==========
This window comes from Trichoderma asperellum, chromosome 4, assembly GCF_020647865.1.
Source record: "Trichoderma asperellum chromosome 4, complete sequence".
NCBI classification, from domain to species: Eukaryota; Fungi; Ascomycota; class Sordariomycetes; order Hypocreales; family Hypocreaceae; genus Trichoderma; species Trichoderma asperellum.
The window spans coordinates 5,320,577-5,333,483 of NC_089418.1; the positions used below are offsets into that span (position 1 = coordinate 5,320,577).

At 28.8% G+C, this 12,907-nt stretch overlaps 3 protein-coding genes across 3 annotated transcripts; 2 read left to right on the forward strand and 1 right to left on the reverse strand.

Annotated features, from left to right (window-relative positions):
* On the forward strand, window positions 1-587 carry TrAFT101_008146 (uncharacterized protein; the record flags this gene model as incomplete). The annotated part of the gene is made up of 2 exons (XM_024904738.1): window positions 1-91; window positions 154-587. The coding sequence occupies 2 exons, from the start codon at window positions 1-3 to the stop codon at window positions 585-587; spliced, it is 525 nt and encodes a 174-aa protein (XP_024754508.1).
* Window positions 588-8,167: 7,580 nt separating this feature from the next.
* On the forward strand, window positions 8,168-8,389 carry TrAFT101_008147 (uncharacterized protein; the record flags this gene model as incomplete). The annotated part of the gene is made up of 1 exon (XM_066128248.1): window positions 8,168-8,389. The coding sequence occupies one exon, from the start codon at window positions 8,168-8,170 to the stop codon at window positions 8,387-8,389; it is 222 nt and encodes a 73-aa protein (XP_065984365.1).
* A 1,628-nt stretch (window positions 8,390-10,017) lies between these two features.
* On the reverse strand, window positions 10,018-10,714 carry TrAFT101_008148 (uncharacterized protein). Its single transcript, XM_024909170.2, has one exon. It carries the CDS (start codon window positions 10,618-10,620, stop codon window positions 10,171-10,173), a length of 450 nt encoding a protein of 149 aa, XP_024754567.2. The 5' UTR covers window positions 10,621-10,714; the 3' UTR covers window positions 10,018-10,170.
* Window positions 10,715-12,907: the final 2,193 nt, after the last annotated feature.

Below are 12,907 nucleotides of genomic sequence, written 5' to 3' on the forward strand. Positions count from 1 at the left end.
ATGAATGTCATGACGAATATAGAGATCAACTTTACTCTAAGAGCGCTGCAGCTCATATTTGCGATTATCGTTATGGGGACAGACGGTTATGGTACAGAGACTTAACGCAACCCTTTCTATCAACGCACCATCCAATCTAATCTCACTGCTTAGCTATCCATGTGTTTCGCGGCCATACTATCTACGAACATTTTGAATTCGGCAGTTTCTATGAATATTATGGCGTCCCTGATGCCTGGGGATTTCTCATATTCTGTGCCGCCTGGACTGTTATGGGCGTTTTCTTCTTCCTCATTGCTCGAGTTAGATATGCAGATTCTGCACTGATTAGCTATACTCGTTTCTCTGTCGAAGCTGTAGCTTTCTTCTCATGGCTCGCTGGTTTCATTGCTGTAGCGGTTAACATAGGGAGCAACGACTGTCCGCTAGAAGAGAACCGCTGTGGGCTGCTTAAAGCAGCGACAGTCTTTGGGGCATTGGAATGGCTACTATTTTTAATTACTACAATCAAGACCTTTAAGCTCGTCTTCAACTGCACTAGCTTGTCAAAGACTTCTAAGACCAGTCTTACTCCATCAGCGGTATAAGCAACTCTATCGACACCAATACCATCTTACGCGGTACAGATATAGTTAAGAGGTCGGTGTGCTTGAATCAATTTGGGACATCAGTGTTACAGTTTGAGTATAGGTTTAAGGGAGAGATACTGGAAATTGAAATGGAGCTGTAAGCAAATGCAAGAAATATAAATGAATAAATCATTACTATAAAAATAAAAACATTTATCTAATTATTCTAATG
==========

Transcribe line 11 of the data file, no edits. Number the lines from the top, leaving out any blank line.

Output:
* On the reverse strand, window positions 10,018-10,714 carry TrAFT101_008148 (uncharacterized protein). Its single transcript, XM_024909170.2, has one exon. It carries the CDS (start codon window positions 10,618-10,620, stop codon window positions 10,171-10,173), a length of 450 nt encoding a protein of 149 aa, XP_024754567.2. The 5' UTR covers window positions 10,621-10,714; the 3' UTR covers window positions 10,018-10,170.